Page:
RIA Services Nuggets – DataPager Issues

Friday I was really brave. (or just crazy) I decided to use Entity Framework as a data source (for the first time) and tried to show the datapaging feature with .NET RIA Services. (Rule No.1: Don’t ever try a demo you’ve never tried before. :)) It has such a cool lazy loading feature. My xaml looked like this:

clip_image001_thumb2

Then it hit me in the face. 20 items were loaded just fine but from 20 to I don’t know how many it just wouldn’t work. The data never arrived. I was quite surprised. Finally I decided to give it up since it’s probably a bug and RIA is just CTP. Then I came home and tried to reproduce the issue and I succeeded! 🙂 I had to face the fact: IT WAS NOT WORKING! Come ooooon! Such a basic thing and it’s bugy…. It made me really upset. 🙂

Then I got into it a little deeper and tried to debug the issue. I found an interesting error message:

“The method ‘Skip’ is only supported for sorted input in LINQ to Entities. The method ‘OrderBy’ must be called before the method ‘Skip’.”

Well yeah… that was it. The paging functionality is implemented with the use of Take and Skip methods. However in Entity Framework you can call these methods only on sorted collections and by deafult ObjectQueries are not sorted unless you call OrderBy() on them. So I had to modify the GetCustomer operation in my DomainService like this:

image_thumb1

Now it’s working just fine. (SortDescriptors defined on the DomainDataSource would have been just fine as well)

But why isn’t this documented anywhere? Or did I missed something?

What’s new in Silverlight 3.0 – Navigation Framework

In the world of web we are used to passing urls to each other, so we always get the proper page without surfing through the whole website. Not to mention the search crawlers which access data (data in html pages) directly through these links. However with Flash and Silverlight this becomes a little more complicated. The navigation inside the Silverlight application is not tied to the browsers url field. You cannot reference a specific page in your silverlight application with a simple url. Or at least it would take a hell of a lot code to support it.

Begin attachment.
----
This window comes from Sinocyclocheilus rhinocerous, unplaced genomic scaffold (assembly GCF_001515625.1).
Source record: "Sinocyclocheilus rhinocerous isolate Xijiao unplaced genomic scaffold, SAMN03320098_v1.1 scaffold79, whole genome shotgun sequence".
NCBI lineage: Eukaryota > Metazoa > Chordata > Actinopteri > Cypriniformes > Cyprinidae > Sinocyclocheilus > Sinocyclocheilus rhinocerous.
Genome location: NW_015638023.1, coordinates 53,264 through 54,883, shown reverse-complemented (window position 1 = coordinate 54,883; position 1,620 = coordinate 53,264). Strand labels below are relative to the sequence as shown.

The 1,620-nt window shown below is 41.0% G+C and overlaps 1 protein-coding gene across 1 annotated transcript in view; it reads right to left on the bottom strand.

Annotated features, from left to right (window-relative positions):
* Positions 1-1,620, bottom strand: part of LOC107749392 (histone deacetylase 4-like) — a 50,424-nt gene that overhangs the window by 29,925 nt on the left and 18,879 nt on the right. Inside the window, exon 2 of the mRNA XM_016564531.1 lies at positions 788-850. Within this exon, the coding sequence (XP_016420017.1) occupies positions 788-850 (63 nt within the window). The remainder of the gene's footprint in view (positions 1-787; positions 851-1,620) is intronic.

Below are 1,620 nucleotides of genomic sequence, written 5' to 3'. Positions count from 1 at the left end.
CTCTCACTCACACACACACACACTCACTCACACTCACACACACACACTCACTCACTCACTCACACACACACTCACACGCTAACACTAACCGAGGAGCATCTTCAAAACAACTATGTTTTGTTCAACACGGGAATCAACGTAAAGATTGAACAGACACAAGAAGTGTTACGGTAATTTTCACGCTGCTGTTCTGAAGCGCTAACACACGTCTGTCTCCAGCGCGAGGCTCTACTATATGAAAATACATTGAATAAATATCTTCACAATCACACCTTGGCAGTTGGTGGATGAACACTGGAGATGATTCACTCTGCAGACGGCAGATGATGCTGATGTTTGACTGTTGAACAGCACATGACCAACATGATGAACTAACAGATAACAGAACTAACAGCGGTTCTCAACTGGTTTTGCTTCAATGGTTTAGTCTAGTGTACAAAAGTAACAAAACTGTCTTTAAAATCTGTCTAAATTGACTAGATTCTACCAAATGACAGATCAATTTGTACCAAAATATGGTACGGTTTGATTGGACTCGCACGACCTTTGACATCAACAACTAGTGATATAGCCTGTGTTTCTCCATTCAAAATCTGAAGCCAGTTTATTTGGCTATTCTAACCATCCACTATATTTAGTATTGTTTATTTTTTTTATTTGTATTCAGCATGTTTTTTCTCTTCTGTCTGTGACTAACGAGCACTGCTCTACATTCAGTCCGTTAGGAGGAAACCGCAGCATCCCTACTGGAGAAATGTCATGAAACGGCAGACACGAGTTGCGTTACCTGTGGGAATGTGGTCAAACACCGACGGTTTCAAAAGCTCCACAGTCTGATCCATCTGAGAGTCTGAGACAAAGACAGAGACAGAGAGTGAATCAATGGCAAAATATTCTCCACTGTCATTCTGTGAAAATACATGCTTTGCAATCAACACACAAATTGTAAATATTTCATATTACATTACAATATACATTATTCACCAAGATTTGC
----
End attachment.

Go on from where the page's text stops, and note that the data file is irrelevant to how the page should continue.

Well, in Silverlight 3.0 we have the Navigation Framework which pretty much solves the problem stated above.

Now let’s see…

The Navigation Framework has two main objects:

  • Page – A simple silverlight page where you can navigate to.
  • Frame – Each page will be presented inside the frame which controls the navigation process.

Let’s create a NavigationDemo sample Silverlight Application.

Demo application can be downloaded here:

http://cid-6a68a5d249fe7d3a.skydrive.live.com/embedrowdetail.aspx/Public/NavigationDemo.rar

Let’s create a Pages Folder and add three new Silverlight Pages (HomePage, ProductsPage, ContactPage)

clip_image001_thumb2

Our layout in the MainPage.xaml should resemble to this:

clip_image0016_thumb1

Now we have 3 links in the upper right corner. The whole space below is occupied by the Frame. This is where our pages will be presented. Now set the HyperlinkButtons’ NavigateUri properties to navigate to the proper pages:

clip_image0018_thumb2

Add a simple TextBlock inside each page with a unique text so you know when navigation actually occurs.

image 

Let’s take a closer look:

  1. You can see that the title of the page has changed: it’s “Contacts”. This is done through setting the Page.Title property in ContactPage.xaml to the “Contacts” string.
  2. The Url shows that we are in the Pages folder, on the ContactPage.xaml. Copy the link, open a new web browser and paste the link. You can see that we are navigated directly to the ContactPage. No need to browse through the HomePage. Yay!
  3. The content of the Frame changed to the specific page’s content. In this case the ContactPage’s TextBlock is visible.
  4. Our navigation bar is unchanged since it’s placed outside the frame. The Contact Us link is selected.
  5. On the picture below you can see that the browser’s back and forward buttons are functioning and they enable navigation through the silverlight application’s pages. We also have history support inside our Silverlight app which is pretty cool.

clip_image001

However our link is not too friendly we could really imagine a somewhat nicer url format. Fortunately the solution is already given by the use of UriMappings. (Later we’ll see there is much more to it than providing more friendly urls.)

So let’s go to the App.xaml and create the mappings. The UriMapper is located in the System.Windows.Navigation namespace in the System.Windows.Controls.Navigation assembly.

image_thumb2

So the mappings are created. Now we have to change the NavigateUri properties to the previously defined aliases:

image_thumb5

One last thing that has to be done.  We have to tell the frame to use our previously defined uri mappings to resolve the urls. This can be done through setting the Frame.UriMapper property. We have to reference the static “mapper” resource: